But still -- does any of this really "require medical intervention?" Of course not. People cheat on their spouses all the time. Other congresspeople cheat on their spaces, like, pretty much incessantly. No one is calling for them to be committed. (Well, okay, actually lots of people are. But usually not for that.) Cheating politicians not only get caught and survive, they often prosper! Right now, right this very moment, the very top of the front page of features a smiling Bill Clinton! Still, the hullabaloo over Weiner indicates that this, somehow, is different. Why?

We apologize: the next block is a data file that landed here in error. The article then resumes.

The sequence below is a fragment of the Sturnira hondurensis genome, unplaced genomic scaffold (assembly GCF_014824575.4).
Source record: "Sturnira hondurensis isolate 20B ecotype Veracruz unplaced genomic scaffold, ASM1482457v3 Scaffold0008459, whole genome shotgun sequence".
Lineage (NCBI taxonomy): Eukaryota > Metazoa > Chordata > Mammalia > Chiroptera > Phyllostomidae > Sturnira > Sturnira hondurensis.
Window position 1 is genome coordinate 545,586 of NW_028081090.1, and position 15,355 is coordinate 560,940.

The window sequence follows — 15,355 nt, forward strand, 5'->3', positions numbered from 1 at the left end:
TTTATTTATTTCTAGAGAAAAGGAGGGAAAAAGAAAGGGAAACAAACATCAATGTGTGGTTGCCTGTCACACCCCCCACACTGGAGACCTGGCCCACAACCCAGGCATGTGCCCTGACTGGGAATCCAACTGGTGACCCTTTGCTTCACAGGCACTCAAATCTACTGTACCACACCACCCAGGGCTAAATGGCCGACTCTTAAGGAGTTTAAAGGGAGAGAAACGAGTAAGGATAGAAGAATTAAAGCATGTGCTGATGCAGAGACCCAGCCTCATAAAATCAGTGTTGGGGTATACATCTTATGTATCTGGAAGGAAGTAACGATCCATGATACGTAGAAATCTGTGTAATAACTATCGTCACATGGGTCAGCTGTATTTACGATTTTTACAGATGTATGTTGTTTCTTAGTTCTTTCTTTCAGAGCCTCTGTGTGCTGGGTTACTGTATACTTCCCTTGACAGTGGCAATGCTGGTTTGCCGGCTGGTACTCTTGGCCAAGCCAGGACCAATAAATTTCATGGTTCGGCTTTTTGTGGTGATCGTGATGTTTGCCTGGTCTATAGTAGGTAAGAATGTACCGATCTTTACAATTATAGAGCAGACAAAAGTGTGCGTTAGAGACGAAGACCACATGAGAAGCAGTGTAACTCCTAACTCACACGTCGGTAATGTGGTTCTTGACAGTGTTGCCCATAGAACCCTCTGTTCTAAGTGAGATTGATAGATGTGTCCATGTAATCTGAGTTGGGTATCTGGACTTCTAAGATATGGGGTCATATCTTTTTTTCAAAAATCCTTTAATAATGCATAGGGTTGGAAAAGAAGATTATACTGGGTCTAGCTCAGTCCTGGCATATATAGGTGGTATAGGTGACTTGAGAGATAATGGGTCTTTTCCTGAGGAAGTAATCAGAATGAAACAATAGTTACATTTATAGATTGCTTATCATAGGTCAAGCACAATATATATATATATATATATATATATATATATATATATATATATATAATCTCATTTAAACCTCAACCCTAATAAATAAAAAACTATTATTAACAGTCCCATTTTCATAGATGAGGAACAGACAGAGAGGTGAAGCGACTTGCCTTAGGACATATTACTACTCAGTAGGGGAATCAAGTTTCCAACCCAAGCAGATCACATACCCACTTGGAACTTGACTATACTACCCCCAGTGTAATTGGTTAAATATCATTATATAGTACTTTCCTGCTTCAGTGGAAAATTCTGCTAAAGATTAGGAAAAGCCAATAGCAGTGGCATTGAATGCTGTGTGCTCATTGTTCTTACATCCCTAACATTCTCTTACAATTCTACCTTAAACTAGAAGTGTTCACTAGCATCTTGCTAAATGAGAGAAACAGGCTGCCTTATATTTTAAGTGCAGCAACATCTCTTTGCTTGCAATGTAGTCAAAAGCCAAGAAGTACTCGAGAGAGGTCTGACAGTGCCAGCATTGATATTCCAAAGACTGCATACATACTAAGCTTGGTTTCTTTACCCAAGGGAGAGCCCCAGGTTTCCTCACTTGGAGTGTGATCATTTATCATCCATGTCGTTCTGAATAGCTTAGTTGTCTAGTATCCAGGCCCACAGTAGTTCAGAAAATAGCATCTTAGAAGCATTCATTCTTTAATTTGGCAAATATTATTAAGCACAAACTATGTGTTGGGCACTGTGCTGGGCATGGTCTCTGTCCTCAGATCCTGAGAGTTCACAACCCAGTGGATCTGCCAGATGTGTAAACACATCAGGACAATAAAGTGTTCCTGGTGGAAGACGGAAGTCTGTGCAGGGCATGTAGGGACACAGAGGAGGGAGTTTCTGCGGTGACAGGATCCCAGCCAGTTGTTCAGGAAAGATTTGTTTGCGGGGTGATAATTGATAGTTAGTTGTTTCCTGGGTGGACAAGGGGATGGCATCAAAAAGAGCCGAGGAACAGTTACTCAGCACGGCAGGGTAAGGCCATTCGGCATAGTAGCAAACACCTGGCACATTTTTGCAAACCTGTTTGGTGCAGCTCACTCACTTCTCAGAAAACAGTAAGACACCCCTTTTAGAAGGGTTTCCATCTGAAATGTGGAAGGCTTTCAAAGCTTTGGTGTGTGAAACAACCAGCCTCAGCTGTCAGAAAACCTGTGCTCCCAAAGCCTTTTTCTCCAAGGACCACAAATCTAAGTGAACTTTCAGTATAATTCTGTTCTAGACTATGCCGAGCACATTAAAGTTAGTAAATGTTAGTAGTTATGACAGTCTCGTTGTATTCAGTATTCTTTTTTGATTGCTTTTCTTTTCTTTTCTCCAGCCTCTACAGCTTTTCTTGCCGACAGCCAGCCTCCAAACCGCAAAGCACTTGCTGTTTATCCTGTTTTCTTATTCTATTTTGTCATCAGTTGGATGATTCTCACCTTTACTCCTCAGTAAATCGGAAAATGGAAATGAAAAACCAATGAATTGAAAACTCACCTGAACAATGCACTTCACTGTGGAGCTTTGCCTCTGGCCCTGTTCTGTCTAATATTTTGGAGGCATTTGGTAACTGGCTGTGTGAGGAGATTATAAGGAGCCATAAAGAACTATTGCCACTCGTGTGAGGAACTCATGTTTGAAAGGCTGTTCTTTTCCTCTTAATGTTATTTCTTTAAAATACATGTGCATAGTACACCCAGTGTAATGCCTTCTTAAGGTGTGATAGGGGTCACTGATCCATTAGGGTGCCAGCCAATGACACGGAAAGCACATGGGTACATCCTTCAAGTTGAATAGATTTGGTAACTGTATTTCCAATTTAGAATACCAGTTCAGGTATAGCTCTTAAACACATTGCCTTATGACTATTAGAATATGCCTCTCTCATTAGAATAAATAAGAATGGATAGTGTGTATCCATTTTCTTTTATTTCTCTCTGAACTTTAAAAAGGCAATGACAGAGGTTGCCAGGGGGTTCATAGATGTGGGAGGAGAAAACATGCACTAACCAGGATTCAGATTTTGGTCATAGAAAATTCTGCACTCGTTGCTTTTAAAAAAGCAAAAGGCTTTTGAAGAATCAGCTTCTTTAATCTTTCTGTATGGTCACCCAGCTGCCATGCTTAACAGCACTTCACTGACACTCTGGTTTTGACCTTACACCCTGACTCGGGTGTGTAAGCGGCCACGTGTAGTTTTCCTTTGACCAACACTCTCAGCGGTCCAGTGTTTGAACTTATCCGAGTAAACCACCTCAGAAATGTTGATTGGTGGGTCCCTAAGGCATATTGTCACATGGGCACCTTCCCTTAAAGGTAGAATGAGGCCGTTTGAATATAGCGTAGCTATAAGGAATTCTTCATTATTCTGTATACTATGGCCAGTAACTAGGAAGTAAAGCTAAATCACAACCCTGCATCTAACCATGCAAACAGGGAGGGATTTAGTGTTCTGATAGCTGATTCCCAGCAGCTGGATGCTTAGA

Part of it, I think, comes from the unstated (but clear) assumption that the severity of Weiner's offense somehow multiplied after he committed it on (dun DUN) the internet. You get the sense that in the minds of many (older) people (who write for newspapers), doing something on the internet transforms it, makes it newsworthy. So Weiner didn't cheat on his wife, he e-cheated on her. He didn't commit infidelity, he committed cyber infidelity. It's a brave new world!